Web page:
Monday, May 24, 2010

Could Schrodinger's Cat Die of Toxic Mold?

Along the lines of "what you don't know won't hurt you," we have so far failed to get a mold evaluation in the toddler's room, despite knowing that the studs are rotted and not attached to the foundation, the roof and rafters are rotted, and the whole room held together pretty much by the drywall and paint.


Because it wasn't our house, it was my father-in-law's, and we were just squatting there til Bad Cohen finished grad school. Which is taking a lot longer than planned, since he became seriously affected by fibromyalgia and various other nasty chronic stuff in the last 3 years.

But now the toddler's showing signs of being overtired, having environmental allergies, and possibly developmental/sensory integration issues that are affecting his ability to deal with preschool.


Unfortunately, we can't fix anything with his room without dealing with the falling-down ridiculousness that is the house (of which BC now owns 1/3, with his siblings owning the other 2/3).

With all the other traumas and chaos going on in our lives, not to mention being broke, I just can't deal with moving this summer, especially if we're moving to another city/state next year so BC can pursue a PhD.

Am I a bad mother if I just resolve to go in and clean his room more often, and hope that summer's dry spell clears things up?

Ugh. Ugh ugh ugh.

Monday, May 17, 2010

Still digging

The problem with planning a vast new garden is that somebody has to dig up the sod.

And then build the beds.

And clear the sod.

And order the new dirt.

And shovel it into the beds.

And apparently do all this while also parenting, working full time, dealing with a chronically ill spouse and 2 cats, and coping with a death in the family.

Something about grief makes me very tired.

At first, the garden was good therapy: get out there and just dig dig dig! Attack that dirt and embrace change! See, my yard was still under control (the councilman's objections notwithstanding).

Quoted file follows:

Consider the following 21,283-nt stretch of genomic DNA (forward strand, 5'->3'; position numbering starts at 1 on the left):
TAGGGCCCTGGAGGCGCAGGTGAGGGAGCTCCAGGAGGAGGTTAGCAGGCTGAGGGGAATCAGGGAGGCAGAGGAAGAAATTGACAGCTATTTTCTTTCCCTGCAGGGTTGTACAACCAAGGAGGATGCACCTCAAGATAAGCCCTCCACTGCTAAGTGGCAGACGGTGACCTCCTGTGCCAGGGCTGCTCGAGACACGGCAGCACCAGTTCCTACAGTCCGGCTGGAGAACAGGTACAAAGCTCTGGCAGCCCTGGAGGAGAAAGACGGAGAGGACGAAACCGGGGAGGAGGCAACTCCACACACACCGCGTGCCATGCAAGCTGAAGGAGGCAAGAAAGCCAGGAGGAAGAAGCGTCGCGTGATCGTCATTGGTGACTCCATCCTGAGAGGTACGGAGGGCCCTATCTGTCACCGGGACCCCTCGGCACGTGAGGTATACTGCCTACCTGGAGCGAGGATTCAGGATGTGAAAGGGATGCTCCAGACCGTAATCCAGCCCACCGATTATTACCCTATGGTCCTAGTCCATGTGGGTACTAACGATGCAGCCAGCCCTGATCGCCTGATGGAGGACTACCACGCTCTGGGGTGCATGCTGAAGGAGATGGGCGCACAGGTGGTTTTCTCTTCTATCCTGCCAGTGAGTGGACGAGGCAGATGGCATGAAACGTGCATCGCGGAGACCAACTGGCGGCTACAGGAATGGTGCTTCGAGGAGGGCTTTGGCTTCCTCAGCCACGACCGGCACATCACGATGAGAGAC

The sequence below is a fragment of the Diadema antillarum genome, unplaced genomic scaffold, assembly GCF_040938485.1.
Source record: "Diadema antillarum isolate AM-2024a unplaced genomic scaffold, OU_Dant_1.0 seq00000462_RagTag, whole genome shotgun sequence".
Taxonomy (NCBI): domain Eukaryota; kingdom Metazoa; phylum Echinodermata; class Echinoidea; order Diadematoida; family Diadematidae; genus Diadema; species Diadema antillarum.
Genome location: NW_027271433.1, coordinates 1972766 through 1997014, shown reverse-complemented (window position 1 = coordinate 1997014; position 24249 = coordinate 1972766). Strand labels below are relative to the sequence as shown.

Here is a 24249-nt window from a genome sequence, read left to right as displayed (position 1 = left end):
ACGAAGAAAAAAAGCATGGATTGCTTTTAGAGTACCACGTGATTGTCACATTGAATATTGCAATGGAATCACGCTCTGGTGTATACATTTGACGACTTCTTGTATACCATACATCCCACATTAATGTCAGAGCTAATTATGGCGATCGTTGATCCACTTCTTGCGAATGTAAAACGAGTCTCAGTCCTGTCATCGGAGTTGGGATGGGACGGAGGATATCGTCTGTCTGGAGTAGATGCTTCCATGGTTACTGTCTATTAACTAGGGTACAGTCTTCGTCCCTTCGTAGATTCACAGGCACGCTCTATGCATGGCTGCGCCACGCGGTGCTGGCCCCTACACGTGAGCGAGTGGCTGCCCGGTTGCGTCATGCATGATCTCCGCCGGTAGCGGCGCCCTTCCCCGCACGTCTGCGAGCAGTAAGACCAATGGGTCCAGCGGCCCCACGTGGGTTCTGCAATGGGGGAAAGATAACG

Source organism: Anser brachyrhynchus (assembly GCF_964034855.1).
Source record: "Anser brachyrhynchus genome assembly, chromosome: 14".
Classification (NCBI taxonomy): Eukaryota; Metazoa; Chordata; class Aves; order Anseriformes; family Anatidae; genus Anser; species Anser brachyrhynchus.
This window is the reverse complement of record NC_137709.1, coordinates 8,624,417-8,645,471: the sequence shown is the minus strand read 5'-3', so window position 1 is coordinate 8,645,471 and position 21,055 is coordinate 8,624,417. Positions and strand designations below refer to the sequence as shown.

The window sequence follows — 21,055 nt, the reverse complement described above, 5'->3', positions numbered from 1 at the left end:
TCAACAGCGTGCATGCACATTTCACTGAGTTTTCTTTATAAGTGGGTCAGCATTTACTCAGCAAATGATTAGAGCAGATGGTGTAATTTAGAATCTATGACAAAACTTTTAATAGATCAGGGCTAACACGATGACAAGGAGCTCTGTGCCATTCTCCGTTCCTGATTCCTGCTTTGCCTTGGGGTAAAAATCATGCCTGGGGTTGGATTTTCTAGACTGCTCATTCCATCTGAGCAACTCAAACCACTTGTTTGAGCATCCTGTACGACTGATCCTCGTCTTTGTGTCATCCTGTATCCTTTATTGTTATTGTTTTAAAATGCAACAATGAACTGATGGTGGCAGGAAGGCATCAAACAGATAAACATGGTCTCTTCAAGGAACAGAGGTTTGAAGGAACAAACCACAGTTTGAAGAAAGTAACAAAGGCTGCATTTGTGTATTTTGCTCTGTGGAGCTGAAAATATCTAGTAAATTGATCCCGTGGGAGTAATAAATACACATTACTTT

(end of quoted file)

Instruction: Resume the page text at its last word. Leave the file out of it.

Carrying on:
But now that the memorial is over, and people have stopped bringing over dinner, and the toddler's bedtime talks aren't all about missing Opa, it's sunk in.

And I'm just tired.

So I'll have to forgive myself for not having the second bed dug yet, and having devoted myself instead to a weekend of enjoying my family. I water the little tomato and cucumber starts, and promise them they won't have to wait too much longer, but for now, what I really need in the evening is to sit on the deck and watch my son playing. Maybe pet the cats. And remember someone we loved.

Monday, May 10, 2010

Thankful for food

Today, I am thankful for having enough good, nutritious food to eat, and to feed my family. For clean water to drink, and to use to clean my pots and pans and dishes.

I am grateful I don't have to tell a hungry child that I have nothing to give him.

Monday, May 03, 2010

But it's MY Dirt!

Gardening with a toddler is, shall we say, interesting.

Forget the constant truck traffic through the strawberry beds. And the use of chive flowers as golf balls, perfectly set up on stems as tees.
Any redesigns of the garden structure must pass through an approval process more tortuous than trying to paint your Nantucket cottage orange. Here's the overview:

  1. Create a new design in your head.

  2. Draw it on paper

  3. Mark out the design on the ground

  4. Stick shovel in dirt

  5. "NO!! Mama what are you doing? Mama you can't dig that close to my garden! Mama that's my dirt!"

  6. Patiently soothe the child. Discuss the redesign. Bring up all the extra, delicious fruits the councilman will soon be able to pick in the new garden area, the extra seating for stories, the new roadways for driving on.

  7. Renewed screaming.

  8. Sigh, put away shovel for the day.

  9. After the councilman is in bed, surreptitiously continue the digging, being careful to hide removed divots of dirt and sawmp grass by putting them in the deep trenches in the alley from the asshole neighbor who thinks it's ok to drive his pickup through the mud in February and ruin the alley for everyone.

  10. The next time the little councilman is outside, be sure to divert his attention with a new "feature" in his sandbox. This can range from a new truck or dinosaur to filling it up with water. Or, like, just leaving the lid off so the rain fills it. Whatever.

  11. "Mama, why are you ruining my hill? That's MY dirt, I drive there! Mama, you're too close to my garden again! Mama, stop!"

  12. Strategic retreat for dinner.

  13. Plan a day off later in the week so you can get the basics done without interference.

  14. Dig, install hardscape, add dirt. Invite other small children over to "help" plant things in the new beds, bringing peer pressure on the councilman to accept the new facts on the ground.

  15. Spend too much money on more mature fruit vines/bushes so that you will, in fact, be able to bribe the councilman with fruit THIS summer, instead of next.

  16. Start planning the front yard redesign.